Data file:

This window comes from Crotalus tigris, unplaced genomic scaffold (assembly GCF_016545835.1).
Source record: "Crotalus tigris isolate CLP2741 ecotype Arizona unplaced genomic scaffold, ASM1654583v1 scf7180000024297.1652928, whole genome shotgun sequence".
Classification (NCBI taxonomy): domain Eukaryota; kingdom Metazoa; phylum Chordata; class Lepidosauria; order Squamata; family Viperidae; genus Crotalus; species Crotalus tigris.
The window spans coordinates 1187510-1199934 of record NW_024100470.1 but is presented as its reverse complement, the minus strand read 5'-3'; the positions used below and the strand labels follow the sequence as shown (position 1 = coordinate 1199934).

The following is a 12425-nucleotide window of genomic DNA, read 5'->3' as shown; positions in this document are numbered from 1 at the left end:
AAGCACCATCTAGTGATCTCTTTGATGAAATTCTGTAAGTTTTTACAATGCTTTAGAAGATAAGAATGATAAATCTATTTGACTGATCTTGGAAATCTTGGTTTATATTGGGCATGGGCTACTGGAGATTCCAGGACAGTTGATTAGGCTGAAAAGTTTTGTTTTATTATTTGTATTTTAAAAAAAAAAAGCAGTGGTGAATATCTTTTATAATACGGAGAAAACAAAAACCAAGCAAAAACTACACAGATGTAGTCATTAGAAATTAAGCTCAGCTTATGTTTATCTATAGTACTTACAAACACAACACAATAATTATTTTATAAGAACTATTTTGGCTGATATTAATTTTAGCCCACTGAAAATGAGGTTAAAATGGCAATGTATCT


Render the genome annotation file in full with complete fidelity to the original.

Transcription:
This window comes from Crotalus tigris, unplaced genomic scaffold (assembly GCF_016545835.1).
Source record: "Crotalus tigris isolate CLP2741 ecotype Arizona unplaced genomic scaffold, ASM1654583v1 scf7180000024297.1652928, whole genome shotgun sequence".
Classification (NCBI taxonomy): domain Eukaryota; kingdom Metazoa; phylum Chordata; class Lepidosauria; order Squamata; family Viperidae; genus Crotalus; species Crotalus tigris.
The window spans coordinates 1187510-1199934 of record NW_024100470.1 but is presented as its reverse complement, the minus strand read 5'-3'; the positions used below and the strand labels follow the sequence as shown (position 1 = coordinate 1199934).

The following is a 12425-nucleotide window of genomic DNA, read 5'->3' as shown; positions in this document are numbered from 1 at the left end:
AAGCACCATCTAGTGATCTCTTTGATGAAATTCTGTAAGTTTTTACAATGCTTTAGAAGATAAGAATGATAAATCTATTTGACTGATCTTGGAAATCTTGGTTTATATTGGGCATGGGCTACTGGAGATTCCAGGACAGTTGATTAGGCTGAAAAGTTTTGTTTTATTATTTGTATTTTAAAAAAAAAAAGCAGTGGTGAATATCTTTTATAATACGGAGAAAACAAAAACCAAGCAAAAACTACACAGATGTAGTCATTAGAAATTAAGCTCAGCTTATGTTTATCTATAGTACTTACAAACACAACACAATAATTATTTTATAAGAACTATTTTGGCTGATATTAATTTTAGCCCACTGAAAATGAGGTTAAAATGGCAATGTATCT